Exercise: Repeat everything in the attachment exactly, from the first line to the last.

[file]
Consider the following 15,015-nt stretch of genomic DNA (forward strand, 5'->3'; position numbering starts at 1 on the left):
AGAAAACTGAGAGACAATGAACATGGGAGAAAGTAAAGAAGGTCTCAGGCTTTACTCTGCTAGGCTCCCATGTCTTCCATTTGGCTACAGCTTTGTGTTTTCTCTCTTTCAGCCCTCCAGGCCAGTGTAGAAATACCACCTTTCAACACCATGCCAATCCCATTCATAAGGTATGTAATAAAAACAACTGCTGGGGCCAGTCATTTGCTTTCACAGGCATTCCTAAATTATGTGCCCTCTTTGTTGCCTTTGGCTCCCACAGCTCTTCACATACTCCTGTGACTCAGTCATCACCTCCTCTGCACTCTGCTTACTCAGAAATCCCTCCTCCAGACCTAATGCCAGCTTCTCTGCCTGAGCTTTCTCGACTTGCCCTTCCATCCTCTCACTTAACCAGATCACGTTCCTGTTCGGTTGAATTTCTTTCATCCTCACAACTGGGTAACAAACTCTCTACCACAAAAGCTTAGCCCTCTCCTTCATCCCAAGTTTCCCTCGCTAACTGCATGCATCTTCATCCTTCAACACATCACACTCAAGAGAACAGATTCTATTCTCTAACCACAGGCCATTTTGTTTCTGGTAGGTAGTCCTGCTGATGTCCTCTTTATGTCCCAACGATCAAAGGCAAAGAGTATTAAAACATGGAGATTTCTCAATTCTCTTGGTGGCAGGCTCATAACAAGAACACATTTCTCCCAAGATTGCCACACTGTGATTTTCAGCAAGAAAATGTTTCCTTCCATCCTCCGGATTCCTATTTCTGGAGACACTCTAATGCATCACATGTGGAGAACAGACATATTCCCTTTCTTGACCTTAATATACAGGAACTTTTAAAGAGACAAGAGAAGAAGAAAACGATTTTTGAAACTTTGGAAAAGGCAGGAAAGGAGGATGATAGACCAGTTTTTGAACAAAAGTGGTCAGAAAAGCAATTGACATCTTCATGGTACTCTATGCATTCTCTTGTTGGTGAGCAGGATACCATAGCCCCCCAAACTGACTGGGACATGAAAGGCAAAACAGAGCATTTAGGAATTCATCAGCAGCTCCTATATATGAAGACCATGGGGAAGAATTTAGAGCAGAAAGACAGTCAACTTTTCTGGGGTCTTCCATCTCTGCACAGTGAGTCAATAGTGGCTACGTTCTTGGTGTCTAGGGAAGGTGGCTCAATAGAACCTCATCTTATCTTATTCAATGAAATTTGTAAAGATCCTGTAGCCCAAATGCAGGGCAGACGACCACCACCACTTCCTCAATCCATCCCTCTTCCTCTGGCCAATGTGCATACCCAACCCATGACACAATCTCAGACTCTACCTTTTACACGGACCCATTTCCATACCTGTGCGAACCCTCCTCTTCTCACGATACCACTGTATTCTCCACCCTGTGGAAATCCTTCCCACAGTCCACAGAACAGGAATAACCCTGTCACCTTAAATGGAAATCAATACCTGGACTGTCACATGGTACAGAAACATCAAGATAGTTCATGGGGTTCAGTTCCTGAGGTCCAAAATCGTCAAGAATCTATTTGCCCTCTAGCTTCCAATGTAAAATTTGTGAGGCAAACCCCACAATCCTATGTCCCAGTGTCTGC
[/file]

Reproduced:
Consider the following 15,015-nt stretch of genomic DNA (forward strand, 5'->3'; position numbering starts at 1 on the left):
AGAAAACTGAGAGACAATGAACATGGGAGAAAGTAAAGAAGGTCTCAGGCTTTACTCTGCTAGGCTCCCATGTCTTCCATTTGGCTACAGCTTTGTGTTTTCTCTCTTTCAGCCCTCCAGGCCAGTGTAGAAATACCACCTTTCAACACCATGCCAATCCCATTCATAAGGTATGTAATAAAAACAACTGCTGGGGCCAGTCATTTGCTTTCACAGGCATTCCTAAATTATGTGCCCTCTTTGTTGCCTTTGGCTCCCACAGCTCTTCACATACTCCTGTGACTCAGTCATCACCTCCTCTGCACTCTGCTTACTCAGAAATCCCTCCTCCAGACCTAATGCCAGCTTCTCTGCCTGAGCTTTCTCGACTTGCCCTTCCATCCTCTCACTTAACCAGATCACGTTCCTGTTCGGTTGAATTTCTTTCATCCTCACAACTGGGTAACAAACTCTCTACCACAAAAGCTTAGCCCTCTCCTTCATCCCAAGTTTCCCTCGCTAACTGCATGCATCTTCATCCTTCAACACATCACACTCAAGAGAACAGATTCTATTCTCTAACCACAGGCCATTTTGTTTCTGGTAGGTAGTCCTGCTGATGTCCTCTTTATGTCCCAACGATCAAAGGCAAAGAGTATTAAAACATGGAGATTTCTCAATTCTCTTGGTGGCAGGCTCATAACAAGAACACATTTCTCCCAAGATTGCCACACTGTGATTTTCAGCAAGAAAATGTTTCCTTCCATCCTCCGGATTCCTATTTCTGGAGACACTCTAATGCATCACATGTGGAGAACAGACATATTCCCTTTCTTGACCTTAATATACAGGAACTTTTAAAGAGACAAGAGAAGAAGAAAACGATTTTTGAAACTTTGGAAAAGGCAGGAAAGGAGGATGATAGACCAGTTTTTGAACAAAAGTGGTCAGAAAAGCAATTGACATCTTCATGGTACTCTATGCATTCTCTTGTTGGTGAGCAGGATACCATAGCCCCCCAAACTGACTGGGACATGAAAGGCAAAACAGAGCATTTAGGAATTCATCAGCAGCTCCTATATATGAAGACCATGGGGAAGAATTTAGAGCAGAAAGACAGTCAACTTTTCTGGGGTCTTCCATCTCTGCACAGTGAGTCAATAGTGGCTACGTTCTTGGTGTCTAGGGAAGGTGGCTCAATAGAACCTCATCTTATCTTATTCAATGAAATTTGTAAAGATCCTGTAGCCCAAATGCAGGGCAGACGACCACCACCACTTCCTCAATCCATCCCTCTTCCTCTGGCCAATGTGCATACCCAACCCATGACACAATCTCAGACTCTACCTTTTACACGGACCCATTTCCATACCTGTGCGAACCCTCCTCTTCTCACGATACCACTGTATTCTCCACCCTGTGGAAATCCTTCCCACAGTCCACAGAACAGGAATAACCCTGTCACCTTAAATGGAAATCAATACCTGGACTGTCACATGGTACAGAAACATCAAGATAGTTCATGGGGTTCAGTTCCTGAGGTCCAAAATCGTCAAGAATCTATTTGCCCTCTAGCTTCCAATGTAAAATTTGTGAGGCAAACCCCACAATCCTATGTCCCAGTGTCTGC